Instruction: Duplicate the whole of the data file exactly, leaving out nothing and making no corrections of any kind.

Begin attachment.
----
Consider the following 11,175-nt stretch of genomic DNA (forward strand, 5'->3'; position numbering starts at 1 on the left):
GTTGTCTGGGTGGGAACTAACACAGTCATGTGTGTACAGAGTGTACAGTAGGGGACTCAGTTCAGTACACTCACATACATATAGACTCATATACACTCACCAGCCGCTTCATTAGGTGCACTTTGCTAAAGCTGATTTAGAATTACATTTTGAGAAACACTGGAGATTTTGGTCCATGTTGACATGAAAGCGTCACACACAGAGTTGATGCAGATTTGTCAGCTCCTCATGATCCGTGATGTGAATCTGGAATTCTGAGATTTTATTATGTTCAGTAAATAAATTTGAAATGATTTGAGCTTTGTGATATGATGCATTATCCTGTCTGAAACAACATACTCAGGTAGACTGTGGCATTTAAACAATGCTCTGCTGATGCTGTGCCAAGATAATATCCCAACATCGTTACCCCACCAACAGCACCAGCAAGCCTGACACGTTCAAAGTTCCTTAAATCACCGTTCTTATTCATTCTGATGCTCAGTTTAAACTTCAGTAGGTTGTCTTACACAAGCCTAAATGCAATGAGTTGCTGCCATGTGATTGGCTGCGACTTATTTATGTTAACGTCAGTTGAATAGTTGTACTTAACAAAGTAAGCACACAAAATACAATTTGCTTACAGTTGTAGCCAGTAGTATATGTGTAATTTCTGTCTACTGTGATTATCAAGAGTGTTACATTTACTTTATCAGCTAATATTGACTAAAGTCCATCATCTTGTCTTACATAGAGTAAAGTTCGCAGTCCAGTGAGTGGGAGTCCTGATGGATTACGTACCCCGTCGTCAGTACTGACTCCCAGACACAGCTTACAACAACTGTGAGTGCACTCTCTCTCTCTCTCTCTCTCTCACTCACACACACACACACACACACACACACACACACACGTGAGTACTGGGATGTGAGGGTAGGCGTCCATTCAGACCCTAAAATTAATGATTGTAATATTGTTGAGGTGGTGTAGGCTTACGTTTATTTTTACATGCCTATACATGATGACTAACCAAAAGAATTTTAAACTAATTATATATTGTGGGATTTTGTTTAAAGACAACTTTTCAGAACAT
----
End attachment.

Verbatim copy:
Consider the following 11,175-nt stretch of genomic DNA (forward strand, 5'->3'; position numbering starts at 1 on the left):
GTTGTCTGGGTGGGAACTAACACAGTCATGTGTGTACAGAGTGTACAGTAGGGGACTCAGTTCAGTACACTCACATACATATAGACTCATATACACTCACCAGCCGCTTCATTAGGTGCACTTTGCTAAAGCTGATTTAGAATTACATTTTGAGAAACACTGGAGATTTTGGTCCATGTTGACATGAAAGCGTCACACACAGAGTTGATGCAGATTTGTCAGCTCCTCATGATCCGTGATGTGAATCTGGAATTCTGAGATTTTATTATGTTCAGTAAATAAATTTGAAATGATTTGAGCTTTGTGATATGATGCATTATCCTGTCTGAAACAACATACTCAGGTAGACTGTGGCATTTAAACAATGCTCTGCTGATGCTGTGCCAAGATAATATCCCAACATCGTTACCCCACCAACAGCACCAGCAAGCCTGACACGTTCAAAGTTCCTTAAATCACCGTTCTTATTCATTCTGATGCTCAGTTTAAACTTCAGTAGGTTGTCTTACACAAGCCTAAATGCAATGAGTTGCTGCCATGTGATTGGCTGCGACTTATTTATGTTAACGTCAGTTGAATAGTTGTACTTAACAAAGTAAGCACACAAAATACAATTTGCTTACAGTTGTAGCCAGTAGTATATGTGTAATTTCTGTCTACTGTGATTATCAAGAGTGTTACATTTACTTTATCAGCTAATATTGACTAAAGTCCATCATCTTGTCTTACATAGAGTAAAGTTCGCAGTCCAGTGAGTGGGAGTCCTGATGGATTACGTACCCCGTCGTCAGTACTGACTCCCAGACACAGCTTACAACAACTGTGAGTGCACTCTCTCTCTCTCTCTCTCTCTCACTCACACACACACACACACACACACACACACACACACGTGAGTACTGGGATGTGAGGGTAGGCGTCCATTCAGACCCTAAAATTAATGATTGTAATATTGTTGAGGTGGTGTAGGCTTACGTTTATTTTTACATGCCTATACATGATGACTAACCAAAAGAATTTTAAACTAATTATATATTGTGGGATTTTGTTTAAAGACAACTTTTCAGAACAT